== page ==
One of the most interesting new trends in gardening this year is the addition of black flowers and plants many people are making to their gardens.
Whether you love the Gothic allure of black, deep red and deep purple flowers and foliage, or you love the contrast and dimension black adds to anything visual, these are just a few of the many black plants in the world. They are as diverse and lovely as the colorful plants in the same family. Who knows? This could be the best way to liven up your garden!
Gardening can be one of the most rewarding and one of the most time-consuming jobs. For the most part, at-home gardeners do it for the love of nature and the improvement of their homes.
This is especially true when you are trying to coax a vine up onto your brick walls or to cover an old fence with a gorgeous climbing plant. Climbing plants can give your whole yard, or house an organic and inviting feel, like stepping into a green room. They can also hide a broken-down fence or add charm to a brick exterior that seems too austere.
Hanging baskets are the decorative surprises everyone loves to give their mom for Mother’s Day. They are a great way to bring color and charm to any house. In addition, they add a pop of color that will stay all summer rather than die off in a few days.
The trouble with hanging baskets is that they can die out quickly too if not cared-for properly.
How do you keep them going all summer, if not longer?
The practice of foraging for wild edibles has been around for, well, forever. Even in these last few decades as industrial farming has dominated the food scene, foraging for certain things has remained in the social consciousness. This is especially if you grow up around farmers or in a more rural area.
There is nothing better in the summer than that first strawberry rhubarb pie or crisp. The two plants are ripe at the same time and if you can get the strawberries fresh from the garden and super sweet, there’s nothing better than that tart, sweet pairing.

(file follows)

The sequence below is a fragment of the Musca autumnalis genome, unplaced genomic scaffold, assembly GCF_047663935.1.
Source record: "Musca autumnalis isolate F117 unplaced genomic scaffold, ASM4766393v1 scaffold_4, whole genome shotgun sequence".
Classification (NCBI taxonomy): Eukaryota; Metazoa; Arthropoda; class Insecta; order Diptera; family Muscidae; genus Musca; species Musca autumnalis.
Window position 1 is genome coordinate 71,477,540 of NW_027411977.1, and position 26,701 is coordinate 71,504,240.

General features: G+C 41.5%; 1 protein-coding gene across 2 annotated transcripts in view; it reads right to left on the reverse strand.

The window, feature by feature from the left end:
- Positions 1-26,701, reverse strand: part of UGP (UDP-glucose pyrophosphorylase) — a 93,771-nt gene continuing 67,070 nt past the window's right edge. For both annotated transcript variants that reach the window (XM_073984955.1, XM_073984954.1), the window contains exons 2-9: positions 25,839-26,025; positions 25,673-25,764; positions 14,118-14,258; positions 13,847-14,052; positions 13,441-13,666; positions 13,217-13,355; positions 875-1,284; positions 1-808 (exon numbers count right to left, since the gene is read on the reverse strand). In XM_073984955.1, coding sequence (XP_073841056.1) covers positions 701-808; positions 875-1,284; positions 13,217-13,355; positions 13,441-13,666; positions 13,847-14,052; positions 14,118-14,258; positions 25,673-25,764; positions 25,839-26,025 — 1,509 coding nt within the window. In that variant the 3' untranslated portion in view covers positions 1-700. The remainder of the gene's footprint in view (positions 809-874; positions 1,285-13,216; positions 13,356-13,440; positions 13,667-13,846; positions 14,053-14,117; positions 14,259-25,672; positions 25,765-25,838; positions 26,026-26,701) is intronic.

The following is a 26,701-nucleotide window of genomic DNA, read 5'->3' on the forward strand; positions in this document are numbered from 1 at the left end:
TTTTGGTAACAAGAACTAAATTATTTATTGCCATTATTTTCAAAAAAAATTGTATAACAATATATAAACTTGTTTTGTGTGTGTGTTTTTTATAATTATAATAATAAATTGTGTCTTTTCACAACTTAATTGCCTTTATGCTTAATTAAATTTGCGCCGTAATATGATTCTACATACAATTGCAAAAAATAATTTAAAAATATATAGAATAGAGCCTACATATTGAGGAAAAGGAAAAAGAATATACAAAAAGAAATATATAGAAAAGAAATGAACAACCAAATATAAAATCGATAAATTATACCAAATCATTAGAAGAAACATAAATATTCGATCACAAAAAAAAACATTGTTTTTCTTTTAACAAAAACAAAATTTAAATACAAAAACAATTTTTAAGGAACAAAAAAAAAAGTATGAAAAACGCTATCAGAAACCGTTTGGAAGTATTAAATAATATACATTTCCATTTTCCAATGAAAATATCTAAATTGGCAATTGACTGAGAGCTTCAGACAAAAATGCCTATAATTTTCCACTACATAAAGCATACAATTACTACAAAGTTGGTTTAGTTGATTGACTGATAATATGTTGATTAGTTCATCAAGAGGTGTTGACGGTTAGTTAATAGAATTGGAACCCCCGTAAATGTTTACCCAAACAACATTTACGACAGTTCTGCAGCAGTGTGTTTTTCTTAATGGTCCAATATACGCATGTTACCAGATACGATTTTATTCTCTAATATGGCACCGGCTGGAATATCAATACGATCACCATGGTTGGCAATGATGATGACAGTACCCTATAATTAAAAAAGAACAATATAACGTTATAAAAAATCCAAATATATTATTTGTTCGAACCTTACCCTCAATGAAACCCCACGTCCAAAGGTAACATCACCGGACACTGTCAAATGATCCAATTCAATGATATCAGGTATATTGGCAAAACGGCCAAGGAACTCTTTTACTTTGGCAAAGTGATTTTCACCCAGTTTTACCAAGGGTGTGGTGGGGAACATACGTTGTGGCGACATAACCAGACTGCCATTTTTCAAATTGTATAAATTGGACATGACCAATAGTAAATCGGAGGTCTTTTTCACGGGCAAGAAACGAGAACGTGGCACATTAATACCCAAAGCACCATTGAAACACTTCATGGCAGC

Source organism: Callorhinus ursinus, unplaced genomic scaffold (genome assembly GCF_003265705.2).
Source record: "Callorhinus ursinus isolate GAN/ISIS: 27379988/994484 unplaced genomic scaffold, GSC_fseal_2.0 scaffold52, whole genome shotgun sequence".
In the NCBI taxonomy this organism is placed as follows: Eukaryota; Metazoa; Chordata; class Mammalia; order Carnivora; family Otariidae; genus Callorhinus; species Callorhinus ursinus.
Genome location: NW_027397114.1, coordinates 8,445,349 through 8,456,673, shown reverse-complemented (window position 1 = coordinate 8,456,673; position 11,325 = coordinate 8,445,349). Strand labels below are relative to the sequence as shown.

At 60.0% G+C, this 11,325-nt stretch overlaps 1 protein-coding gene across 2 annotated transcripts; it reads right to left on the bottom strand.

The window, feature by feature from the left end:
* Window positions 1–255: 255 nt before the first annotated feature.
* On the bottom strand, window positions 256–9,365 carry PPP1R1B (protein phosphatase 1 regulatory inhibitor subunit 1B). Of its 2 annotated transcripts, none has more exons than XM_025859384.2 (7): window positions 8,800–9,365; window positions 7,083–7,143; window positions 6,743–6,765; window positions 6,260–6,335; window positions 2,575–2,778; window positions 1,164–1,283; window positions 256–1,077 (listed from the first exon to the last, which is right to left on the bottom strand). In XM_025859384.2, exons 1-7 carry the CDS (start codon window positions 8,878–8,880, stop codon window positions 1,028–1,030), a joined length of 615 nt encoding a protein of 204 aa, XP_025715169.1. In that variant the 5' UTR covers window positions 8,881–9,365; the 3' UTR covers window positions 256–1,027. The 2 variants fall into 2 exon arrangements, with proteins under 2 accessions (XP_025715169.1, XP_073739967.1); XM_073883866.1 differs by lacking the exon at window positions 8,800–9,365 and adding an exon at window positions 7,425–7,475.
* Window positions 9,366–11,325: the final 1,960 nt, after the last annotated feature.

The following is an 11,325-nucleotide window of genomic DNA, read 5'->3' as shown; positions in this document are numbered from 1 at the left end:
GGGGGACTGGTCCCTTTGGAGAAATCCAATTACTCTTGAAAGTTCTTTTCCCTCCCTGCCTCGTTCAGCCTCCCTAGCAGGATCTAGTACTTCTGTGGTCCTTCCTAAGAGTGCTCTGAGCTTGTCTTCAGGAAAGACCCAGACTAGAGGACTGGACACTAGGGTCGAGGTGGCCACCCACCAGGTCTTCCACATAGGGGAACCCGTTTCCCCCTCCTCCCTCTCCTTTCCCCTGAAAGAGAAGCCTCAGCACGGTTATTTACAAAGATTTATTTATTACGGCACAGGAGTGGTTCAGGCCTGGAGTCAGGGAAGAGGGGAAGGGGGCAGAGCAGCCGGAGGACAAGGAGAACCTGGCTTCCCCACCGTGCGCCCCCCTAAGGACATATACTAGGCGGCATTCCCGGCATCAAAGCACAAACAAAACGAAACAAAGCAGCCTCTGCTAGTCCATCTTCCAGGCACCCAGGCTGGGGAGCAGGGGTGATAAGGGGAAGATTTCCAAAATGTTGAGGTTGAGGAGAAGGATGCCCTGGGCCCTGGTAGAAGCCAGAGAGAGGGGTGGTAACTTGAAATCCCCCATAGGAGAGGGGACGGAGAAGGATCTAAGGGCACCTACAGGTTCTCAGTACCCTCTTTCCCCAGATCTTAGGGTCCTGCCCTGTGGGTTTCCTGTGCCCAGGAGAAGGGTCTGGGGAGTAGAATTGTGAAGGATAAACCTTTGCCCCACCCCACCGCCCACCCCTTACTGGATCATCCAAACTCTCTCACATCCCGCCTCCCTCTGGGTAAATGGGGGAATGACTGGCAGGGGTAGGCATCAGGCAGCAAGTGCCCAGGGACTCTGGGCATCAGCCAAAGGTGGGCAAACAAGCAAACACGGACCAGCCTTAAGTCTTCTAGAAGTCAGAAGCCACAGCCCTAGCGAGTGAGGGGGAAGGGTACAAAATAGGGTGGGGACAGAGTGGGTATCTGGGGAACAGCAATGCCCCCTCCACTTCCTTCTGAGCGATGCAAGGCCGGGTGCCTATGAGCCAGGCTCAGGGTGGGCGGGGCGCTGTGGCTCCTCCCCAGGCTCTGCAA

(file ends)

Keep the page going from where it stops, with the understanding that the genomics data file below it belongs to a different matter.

For years when I was growing up, my parents would move to a new house and inevitably plant an azalea or rhododendron bush. And inevitably, they would be stunted, die or not bloom properly.
My mom attributed this to the wrong quality soil, and I have since learned she was partially right. However, there are other things to consider depending on where you live. These bushes are gorgeous when healthy and in full-bloom. If you take care to plant them in the right soil and mixture of sun and shade, you can reap the benefits for many years.
Did you know that green roofs have been around for a long time? In some parts of the world they are making a comeback.
The Hanging Gardens of Babylon – which was one of the 7 wonders of the ancient world – was a terraced garden structure outside of modern-day Baghdad that used a complicated irrigation system.
Germany has become a green leader in Europe with green policies including green roofs. European homes have used sod as a roofing material for a long time for its benefits in helping to heat and cool a home.
In this United States, cities are starting to see the benefits of encouraging business and building owners to plant green roofs. For example, Chicago’s City Hall is a famous example of rooftop gardening. In addition, Chicago has started a citywide green roof initiative to try to do its part to help combat the effects of climate change.